1, 2, 3,) together with copies of his message to the General Assembly of South Carolina
, and the resolutions unanimously adopted by them, which accompanied his letter to me of the 29th ult., (Nos.
4 and 5.)
Again referring to my letter to you of the 3d inst.
for an account of my interview with the Governor
, I now transmit a copy of my communication to him of the 21st ultimo, (No. 6,) and his reply of the 1st inst., (the original, No. 7)
I also transmit herewith a copy of my letter to the Governor
, of the 3d inst., (No. 8,) and his reply of the same date, (No. 9.)
The favorable reception given to my mission by the Executive
authorities of the two States last mentioned was communicated to Mr. Tyler
, both by telegrams and letter.
Just previous to my leaving that city, I received from him a telegraphic dispatch, informing me of the return of Col. Hayne
to South Carolina
, without accomplishing, as I inferred, the object of his mission, and re-urging the importance of securing, if possible, forbearance on the part of that State
from hostile acts.
I had an immediate interview accordingly with Messrs. Rhett
, then members from South Carolina
of the Southern Congress, sitting in Montgomery
, and had the pleasure of receiving assurances from them as I had from Col. Memminger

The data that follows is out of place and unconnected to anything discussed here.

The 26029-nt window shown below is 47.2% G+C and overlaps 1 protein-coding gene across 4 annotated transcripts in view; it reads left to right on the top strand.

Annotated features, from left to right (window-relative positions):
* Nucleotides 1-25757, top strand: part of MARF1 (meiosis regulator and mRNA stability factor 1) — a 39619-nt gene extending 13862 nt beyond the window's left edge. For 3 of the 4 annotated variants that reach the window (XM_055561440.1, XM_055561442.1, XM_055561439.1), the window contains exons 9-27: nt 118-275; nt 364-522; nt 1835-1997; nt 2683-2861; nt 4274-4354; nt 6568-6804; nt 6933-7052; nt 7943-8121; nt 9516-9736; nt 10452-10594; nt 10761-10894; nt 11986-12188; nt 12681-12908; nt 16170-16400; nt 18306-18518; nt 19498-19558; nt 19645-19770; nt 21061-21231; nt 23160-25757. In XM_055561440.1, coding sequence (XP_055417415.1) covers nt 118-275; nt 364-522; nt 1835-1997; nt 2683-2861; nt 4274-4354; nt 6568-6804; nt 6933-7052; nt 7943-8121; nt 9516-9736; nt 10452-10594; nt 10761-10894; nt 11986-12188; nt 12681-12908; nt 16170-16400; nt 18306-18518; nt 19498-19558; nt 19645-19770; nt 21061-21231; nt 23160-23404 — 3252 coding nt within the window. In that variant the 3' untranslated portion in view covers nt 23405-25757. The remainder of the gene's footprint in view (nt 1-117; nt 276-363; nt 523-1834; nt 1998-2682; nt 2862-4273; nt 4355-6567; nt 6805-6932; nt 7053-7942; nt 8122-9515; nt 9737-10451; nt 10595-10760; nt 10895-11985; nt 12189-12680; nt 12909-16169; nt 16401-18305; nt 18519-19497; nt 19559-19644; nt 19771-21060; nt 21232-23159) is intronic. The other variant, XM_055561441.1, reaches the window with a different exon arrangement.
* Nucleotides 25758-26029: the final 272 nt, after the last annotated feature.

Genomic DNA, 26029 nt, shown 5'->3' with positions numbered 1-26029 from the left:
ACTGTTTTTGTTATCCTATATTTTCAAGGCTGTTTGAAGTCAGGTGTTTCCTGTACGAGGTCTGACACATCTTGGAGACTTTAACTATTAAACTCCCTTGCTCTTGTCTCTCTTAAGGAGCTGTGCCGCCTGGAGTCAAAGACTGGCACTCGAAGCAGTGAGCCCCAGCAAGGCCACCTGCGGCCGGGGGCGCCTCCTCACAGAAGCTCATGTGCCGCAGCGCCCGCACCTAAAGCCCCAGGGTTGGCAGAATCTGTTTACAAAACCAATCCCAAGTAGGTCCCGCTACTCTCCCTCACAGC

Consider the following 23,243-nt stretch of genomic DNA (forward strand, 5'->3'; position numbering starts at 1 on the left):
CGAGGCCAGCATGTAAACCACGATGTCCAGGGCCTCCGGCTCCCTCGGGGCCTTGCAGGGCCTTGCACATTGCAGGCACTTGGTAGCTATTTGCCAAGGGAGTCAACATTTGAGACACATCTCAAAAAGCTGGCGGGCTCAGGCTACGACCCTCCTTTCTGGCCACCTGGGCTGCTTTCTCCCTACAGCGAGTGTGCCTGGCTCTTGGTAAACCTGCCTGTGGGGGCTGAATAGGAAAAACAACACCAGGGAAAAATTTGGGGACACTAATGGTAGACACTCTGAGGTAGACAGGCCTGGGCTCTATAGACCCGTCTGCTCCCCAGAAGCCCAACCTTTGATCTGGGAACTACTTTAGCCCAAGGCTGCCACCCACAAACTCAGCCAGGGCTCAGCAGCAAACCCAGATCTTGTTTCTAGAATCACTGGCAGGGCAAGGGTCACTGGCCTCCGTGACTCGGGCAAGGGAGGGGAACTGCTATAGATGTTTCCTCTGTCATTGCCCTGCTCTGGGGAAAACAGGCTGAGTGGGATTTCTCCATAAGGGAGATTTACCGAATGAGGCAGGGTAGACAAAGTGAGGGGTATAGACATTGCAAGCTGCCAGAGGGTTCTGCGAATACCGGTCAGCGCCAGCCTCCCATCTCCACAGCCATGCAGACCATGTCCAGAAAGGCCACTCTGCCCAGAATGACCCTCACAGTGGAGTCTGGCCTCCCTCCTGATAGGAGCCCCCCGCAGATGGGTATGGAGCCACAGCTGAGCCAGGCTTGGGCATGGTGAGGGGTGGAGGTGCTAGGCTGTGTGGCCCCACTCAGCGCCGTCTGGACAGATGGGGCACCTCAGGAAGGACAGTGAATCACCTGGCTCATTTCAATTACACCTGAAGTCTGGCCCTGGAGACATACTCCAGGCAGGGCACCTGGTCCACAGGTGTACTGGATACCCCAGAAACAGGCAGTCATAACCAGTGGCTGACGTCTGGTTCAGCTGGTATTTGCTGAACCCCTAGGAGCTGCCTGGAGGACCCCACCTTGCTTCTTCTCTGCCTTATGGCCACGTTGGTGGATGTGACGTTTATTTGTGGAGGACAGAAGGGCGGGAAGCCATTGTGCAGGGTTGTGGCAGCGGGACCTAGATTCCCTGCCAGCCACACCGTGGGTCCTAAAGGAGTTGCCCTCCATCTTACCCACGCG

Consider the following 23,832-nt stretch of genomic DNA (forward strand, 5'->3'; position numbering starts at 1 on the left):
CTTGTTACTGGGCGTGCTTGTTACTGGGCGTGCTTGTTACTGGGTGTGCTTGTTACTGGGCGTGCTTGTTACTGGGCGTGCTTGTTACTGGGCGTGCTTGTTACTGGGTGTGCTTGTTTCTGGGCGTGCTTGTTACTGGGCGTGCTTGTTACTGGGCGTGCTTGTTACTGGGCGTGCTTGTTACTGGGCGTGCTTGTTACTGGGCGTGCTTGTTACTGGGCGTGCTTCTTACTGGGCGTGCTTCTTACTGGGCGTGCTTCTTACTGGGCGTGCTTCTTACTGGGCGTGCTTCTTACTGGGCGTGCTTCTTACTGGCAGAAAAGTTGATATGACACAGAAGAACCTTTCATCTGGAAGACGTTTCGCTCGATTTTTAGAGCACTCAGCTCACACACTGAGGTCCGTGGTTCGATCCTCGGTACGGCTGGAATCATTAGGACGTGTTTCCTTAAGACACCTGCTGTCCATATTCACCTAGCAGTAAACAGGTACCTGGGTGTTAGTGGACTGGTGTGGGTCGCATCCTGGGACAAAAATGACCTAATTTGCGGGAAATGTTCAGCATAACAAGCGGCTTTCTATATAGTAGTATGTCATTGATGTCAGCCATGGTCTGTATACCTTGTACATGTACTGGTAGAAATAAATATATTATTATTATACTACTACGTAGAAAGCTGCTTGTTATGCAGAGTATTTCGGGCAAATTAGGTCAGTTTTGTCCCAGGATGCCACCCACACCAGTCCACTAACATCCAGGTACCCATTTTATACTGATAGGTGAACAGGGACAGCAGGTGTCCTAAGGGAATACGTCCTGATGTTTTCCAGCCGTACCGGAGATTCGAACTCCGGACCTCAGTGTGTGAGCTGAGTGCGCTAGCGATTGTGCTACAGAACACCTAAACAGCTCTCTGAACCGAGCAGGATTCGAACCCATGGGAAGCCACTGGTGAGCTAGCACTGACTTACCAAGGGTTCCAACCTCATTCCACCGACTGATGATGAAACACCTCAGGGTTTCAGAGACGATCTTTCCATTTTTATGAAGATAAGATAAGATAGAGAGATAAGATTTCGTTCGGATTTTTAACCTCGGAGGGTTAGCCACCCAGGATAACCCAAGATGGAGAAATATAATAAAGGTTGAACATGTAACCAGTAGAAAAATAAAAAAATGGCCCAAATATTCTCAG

a day or two before, satisfying me that the authorities of South Carolina
had no intention of initiating hostilities.
is not only a distinguished member of the Southern Congress, but is also one of the Executive Council of South Carolina
Not having it in my power to see him after receiving Mr. Tyler
's dispatch, I addressed a short letter to him on the subject of that dispatch, and suggested that it might be perhaps within the power of the Southern Congress to adopt resolutions or recommendations binding, or at least influencing the States therein represented to abstain, during the period contemplated by the resolution of the General Assembly of Virginia
, from all hostile measures.
Before leaving Montgomery
, finding it would be very inconvenient, it not impracticable, to visit Florida
, at least until after I had visited the remaining States to which I was commissioned, I addressed a letter to Governor Perry
explaining the object of my mission, and asking a reply to be directed to me under cover to your Excellency
.--I hope it has been received by you, and is satisfactory.
In taking that course I was much influenced by conversations with Gov. Moore
, of Ala.
, and Gen. Morton
, a representative in the Southern Congress from Florida
, by both of whom I was informed that there was no reason to expect aggressive measures would be commenced by that State.
I leave Mobile
to-morrow for Louisiana
, and will write you from there, should the occasion require it.